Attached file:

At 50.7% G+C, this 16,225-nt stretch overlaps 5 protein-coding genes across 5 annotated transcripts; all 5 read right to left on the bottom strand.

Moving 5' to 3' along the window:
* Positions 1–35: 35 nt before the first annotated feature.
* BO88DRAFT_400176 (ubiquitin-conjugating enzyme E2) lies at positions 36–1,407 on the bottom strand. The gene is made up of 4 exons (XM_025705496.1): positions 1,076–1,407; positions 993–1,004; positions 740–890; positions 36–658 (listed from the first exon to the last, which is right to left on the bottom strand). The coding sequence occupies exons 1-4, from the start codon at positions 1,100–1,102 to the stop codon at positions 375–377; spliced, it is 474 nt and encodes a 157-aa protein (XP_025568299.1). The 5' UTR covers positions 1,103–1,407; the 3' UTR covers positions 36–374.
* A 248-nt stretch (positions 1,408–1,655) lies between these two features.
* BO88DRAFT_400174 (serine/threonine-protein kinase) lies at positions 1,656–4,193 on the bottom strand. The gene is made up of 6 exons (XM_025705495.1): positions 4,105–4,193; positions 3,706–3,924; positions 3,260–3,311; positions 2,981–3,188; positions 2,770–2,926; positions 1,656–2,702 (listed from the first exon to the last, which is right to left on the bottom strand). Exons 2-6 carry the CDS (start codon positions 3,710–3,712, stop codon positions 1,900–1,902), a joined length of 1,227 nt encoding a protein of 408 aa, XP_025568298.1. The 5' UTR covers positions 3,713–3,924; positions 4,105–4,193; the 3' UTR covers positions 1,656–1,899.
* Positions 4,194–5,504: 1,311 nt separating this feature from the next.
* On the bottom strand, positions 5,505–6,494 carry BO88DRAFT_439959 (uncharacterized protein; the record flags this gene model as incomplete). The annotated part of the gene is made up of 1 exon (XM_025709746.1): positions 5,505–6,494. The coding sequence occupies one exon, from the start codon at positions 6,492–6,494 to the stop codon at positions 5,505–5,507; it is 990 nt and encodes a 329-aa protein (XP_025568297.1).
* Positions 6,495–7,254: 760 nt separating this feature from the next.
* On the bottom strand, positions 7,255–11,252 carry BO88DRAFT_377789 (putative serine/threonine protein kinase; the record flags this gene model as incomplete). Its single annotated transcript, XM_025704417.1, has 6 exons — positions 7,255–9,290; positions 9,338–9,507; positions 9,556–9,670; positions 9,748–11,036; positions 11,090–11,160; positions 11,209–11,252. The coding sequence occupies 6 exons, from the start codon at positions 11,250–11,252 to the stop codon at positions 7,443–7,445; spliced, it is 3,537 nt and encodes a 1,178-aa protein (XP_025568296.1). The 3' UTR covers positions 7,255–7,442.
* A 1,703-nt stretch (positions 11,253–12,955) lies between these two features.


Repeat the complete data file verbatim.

At 50.7% G+C, this 16,225-nt stretch overlaps 5 protein-coding genes across 5 annotated transcripts; all 5 read right to left on the bottom strand.

Moving 5' to 3' along the window:
* Positions 1–35: 35 nt before the first annotated feature.
* BO88DRAFT_400176 (ubiquitin-conjugating enzyme E2) lies at positions 36–1,407 on the bottom strand. The gene is made up of 4 exons (XM_025705496.1): positions 1,076–1,407; positions 993–1,004; positions 740–890; positions 36–658 (listed from the first exon to the last, which is right to left on the bottom strand). The coding sequence occupies exons 1-4, from the start codon at positions 1,100–1,102 to the stop codon at positions 375–377; spliced, it is 474 nt and encodes a 157-aa protein (XP_025568299.1). The 5' UTR covers positions 1,103–1,407; the 3' UTR covers positions 36–374.
* A 248-nt stretch (positions 1,408–1,655) lies between these two features.
* BO88DRAFT_400174 (serine/threonine-protein kinase) lies at positions 1,656–4,193 on the bottom strand. The gene is made up of 6 exons (XM_025705495.1): positions 4,105–4,193; positions 3,706–3,924; positions 3,260–3,311; positions 2,981–3,188; positions 2,770–2,926; positions 1,656–2,702 (listed from the first exon to the last, which is right to left on the bottom strand). Exons 2-6 carry the CDS (start codon positions 3,710–3,712, stop codon positions 1,900–1,902), a joined length of 1,227 nt encoding a protein of 408 aa, XP_025568298.1. The 5' UTR covers positions 3,713–3,924; positions 4,105–4,193; the 3' UTR covers positions 1,656–1,899.
* Positions 4,194–5,504: 1,311 nt separating this feature from the next.
* On the bottom strand, positions 5,505–6,494 carry BO88DRAFT_439959 (uncharacterized protein; the record flags this gene model as incomplete). The annotated part of the gene is made up of 1 exon (XM_025709746.1): positions 5,505–6,494. The coding sequence occupies one exon, from the start codon at positions 6,492–6,494 to the stop codon at positions 5,505–5,507; it is 990 nt and encodes a 329-aa protein (XP_025568297.1).
* Positions 6,495–7,254: 760 nt separating this feature from the next.
* On the bottom strand, positions 7,255–11,252 carry BO88DRAFT_377789 (putative serine/threonine protein kinase; the record flags this gene model as incomplete). Its single annotated transcript, XM_025704417.1, has 6 exons — positions 7,255–9,290; positions 9,338–9,507; positions 9,556–9,670; positions 9,748–11,036; positions 11,090–11,160; positions 11,209–11,252. The coding sequence occupies 6 exons, from the start codon at positions 11,250–11,252 to the stop codon at positions 7,443–7,445; spliced, it is 3,537 nt and encodes a 1,178-aa protein (XP_025568296.1). The 3' UTR covers positions 7,255–7,442.
* A 1,703-nt stretch (positions 11,253–12,955) lies between these two features.